ULAANBAATAR, Mongolia --
The engineering site in Nalaikh district was once cluttered with lumber, bricks and mounds of loose gravel as heavy equipment operators negotiated around the mess to demolish portions of a rundown building.
Less than a month later, the same site is full of government leaders and high-ranking military officials, and the local community has a newly renovated school.
Canadian and Mongolian Armed Forces personnel joined U.S. Marines and Washington Army National Guard soldiers at Erdmiin Orgil School for the ribbon-cutting and closing ceremony during exercise Khaan Quest’s Engineering Civic Action Program (ENCAP) project and Cooperative Health Engagement (CHE), Aug. 13.
“In addition to conducting humanitarian outreach, one of the goals of construction projects such as these are to improve the engineer readiness of our personnel,” said Maj. Gen. Gary Hara, deputy commanding general of Army National Guard for U.S. Army Pacific.
Construction specialists from the MAF’s 017 Engineer Battalion, the Marine Corps’ 9th Engineer Support Battalion, Canada’s 1 Engineer Support Unit and 96th Troop Command, WAARNG, worked side-by-side to complete the project.
Medical personnel from the U.S., Mongolia, Canada, India and Republic of Korea also stood in a platoon formation during the ceremony. They had recently concluded a CHE in Nalaikh district, as well as a Subject Matter Expert Exchange at the MAF’s Central Clinical Hospital in Ulaanbaatar.
“I trust that the Mongolian Armed Forces personnel … are able to apply these lessons when participating in humanitarian assistance/disaster relief or peace support projects in the future,” Hara said. “I am certain that American soldiers and Marines also benefitted from this unique opportunity.”
His MAF counterpart echoed those sentiments.
“This exercise has been organized to increase the strength of (our nation’s) civil-military relationship,” said Maj. Gen. B. Bayarmagnai, deputy chief of general staff, Mongolian Armed Forces. “All participants in this exercise have learned from the experience.”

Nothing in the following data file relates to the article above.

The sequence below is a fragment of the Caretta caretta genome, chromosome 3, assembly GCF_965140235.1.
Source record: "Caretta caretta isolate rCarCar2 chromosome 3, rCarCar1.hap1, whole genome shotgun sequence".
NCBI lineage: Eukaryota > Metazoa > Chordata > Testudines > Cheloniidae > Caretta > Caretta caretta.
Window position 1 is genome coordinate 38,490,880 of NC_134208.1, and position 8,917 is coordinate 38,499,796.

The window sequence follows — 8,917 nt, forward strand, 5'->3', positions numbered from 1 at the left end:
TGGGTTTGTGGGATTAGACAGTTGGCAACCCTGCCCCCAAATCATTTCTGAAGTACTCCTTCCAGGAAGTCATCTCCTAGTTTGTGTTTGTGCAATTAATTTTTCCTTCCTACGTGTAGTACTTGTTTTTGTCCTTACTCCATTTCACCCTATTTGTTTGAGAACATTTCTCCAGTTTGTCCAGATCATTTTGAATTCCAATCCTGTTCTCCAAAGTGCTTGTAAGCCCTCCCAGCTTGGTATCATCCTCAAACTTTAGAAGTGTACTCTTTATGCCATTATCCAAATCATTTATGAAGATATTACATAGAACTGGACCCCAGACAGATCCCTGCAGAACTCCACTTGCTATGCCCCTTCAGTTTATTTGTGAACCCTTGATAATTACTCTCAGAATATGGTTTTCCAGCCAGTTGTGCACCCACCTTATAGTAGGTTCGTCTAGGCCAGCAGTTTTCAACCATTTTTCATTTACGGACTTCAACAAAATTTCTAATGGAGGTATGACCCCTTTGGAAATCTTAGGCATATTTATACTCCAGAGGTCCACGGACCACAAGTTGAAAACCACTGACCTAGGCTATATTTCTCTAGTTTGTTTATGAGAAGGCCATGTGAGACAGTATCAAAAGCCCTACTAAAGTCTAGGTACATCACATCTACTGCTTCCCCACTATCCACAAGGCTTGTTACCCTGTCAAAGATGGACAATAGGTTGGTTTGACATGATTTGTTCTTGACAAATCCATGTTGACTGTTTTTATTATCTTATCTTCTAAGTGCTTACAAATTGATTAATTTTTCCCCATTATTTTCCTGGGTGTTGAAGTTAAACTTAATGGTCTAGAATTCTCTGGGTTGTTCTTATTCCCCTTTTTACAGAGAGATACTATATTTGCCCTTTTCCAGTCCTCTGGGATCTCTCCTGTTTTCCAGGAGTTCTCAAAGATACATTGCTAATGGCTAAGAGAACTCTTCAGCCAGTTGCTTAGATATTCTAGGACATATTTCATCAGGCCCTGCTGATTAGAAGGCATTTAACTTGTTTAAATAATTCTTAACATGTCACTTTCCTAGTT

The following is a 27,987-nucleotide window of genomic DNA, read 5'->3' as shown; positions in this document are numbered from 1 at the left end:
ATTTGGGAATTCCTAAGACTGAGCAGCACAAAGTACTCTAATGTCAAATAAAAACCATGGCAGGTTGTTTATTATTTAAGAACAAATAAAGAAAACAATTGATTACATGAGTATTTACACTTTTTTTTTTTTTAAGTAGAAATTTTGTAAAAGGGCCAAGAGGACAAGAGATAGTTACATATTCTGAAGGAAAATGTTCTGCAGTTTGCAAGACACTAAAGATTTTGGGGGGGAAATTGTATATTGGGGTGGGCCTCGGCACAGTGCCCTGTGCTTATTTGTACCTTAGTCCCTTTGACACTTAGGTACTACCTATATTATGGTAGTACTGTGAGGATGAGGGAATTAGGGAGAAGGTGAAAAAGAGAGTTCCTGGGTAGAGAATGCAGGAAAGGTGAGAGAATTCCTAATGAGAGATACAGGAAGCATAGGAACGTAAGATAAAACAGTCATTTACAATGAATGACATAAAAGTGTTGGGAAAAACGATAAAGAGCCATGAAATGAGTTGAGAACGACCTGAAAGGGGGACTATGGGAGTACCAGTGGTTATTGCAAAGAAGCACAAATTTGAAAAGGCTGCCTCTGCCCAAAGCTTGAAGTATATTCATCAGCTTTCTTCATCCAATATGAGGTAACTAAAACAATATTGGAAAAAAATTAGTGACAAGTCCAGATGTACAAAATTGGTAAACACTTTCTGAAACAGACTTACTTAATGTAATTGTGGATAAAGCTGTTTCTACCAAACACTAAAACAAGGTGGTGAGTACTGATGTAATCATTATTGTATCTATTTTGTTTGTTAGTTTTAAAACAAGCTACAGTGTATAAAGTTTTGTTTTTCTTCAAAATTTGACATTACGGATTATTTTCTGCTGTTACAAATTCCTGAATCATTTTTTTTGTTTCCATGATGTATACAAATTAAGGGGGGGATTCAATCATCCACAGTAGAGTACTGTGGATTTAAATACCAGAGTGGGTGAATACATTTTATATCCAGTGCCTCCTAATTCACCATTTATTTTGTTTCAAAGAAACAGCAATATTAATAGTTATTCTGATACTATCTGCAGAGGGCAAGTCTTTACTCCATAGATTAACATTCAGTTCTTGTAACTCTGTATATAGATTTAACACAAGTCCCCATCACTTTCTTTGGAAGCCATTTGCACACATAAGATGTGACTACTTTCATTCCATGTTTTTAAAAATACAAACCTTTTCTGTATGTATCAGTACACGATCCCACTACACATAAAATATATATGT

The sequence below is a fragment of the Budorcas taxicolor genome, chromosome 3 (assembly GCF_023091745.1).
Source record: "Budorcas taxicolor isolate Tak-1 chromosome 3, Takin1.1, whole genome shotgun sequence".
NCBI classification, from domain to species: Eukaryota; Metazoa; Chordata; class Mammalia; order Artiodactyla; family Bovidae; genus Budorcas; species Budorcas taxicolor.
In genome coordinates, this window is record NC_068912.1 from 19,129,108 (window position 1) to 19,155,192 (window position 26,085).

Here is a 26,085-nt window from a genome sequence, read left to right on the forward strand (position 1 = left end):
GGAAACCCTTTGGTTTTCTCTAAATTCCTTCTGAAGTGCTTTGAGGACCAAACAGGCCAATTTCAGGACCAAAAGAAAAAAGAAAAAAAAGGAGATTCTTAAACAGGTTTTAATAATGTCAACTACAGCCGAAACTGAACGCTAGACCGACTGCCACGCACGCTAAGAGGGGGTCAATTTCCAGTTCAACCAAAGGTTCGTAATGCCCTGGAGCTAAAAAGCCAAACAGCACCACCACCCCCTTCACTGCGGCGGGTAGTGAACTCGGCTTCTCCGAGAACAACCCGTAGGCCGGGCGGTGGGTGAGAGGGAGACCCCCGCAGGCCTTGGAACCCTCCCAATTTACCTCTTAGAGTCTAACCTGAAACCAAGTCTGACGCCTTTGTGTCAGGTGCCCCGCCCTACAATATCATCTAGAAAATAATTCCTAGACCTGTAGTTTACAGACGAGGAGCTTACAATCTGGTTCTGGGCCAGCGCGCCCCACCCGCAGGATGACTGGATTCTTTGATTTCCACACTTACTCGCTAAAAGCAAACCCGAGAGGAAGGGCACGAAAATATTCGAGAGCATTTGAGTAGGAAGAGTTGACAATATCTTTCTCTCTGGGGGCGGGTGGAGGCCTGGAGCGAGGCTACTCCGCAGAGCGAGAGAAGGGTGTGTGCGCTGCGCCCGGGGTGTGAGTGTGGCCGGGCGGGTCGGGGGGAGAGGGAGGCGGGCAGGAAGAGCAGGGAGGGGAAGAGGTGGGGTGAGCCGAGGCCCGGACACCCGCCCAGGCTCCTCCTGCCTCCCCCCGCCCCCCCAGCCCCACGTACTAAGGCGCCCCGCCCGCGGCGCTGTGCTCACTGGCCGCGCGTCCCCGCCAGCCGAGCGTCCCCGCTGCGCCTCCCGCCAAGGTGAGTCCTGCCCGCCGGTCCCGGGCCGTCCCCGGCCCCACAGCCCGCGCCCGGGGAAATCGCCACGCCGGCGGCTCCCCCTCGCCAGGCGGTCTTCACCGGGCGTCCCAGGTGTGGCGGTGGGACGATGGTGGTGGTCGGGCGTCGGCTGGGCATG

Military engineers from Mongolia and the U.S. started the construction project July 20, while Canadian Forces personnel arrived in early August.
The trilateral team replaced the roof, windows, front stairs and interior doors, "re-stuccoed" the exterior, applied emulsion and repainted the building. They also tore down a structurally unsound concrete awning at the main entrance and build a handicap-accessible ramp at the front of the school.
“We worked very well together,” said 1st Lt. Matthew Elliott, officer-in-charge of U.S. forces participating the ENCAP project and a platoon commander with 9th ESB out of Okinawa, Japan.
“We made sure we met with one another every night to work out the plan for the following day,” Elliot said, adding that once the MAF and U.S. engineers adapted to the language barrier and learned how to effectively communicate with one another the project began moving forward smoothly.
U.S. Ambassador to Mongolia Piper Campbell said she was impressed with the level of interoperability demonstrated between the engineers and medical professionals.
“The skills that you use in these exercises are skills that you all will likely use again, probably in some far-flung places,” Campbell said. “Also, you’ve provided some very substantial and concrete benefits for the community.”
The training value and community outreach is sure to continue, as planning for next year’s exercise starts shortly after the official end of Khaan Quest 2013, Aug. 14.
“I would like to express my sincere wish that the projects we’re opening today will be only part of an ever-growing number of future Mongolian-American cooperation,” Hara said. “Our countries continue to build a great friendship, one that I sincerely hope will continue to endure for generations to come.”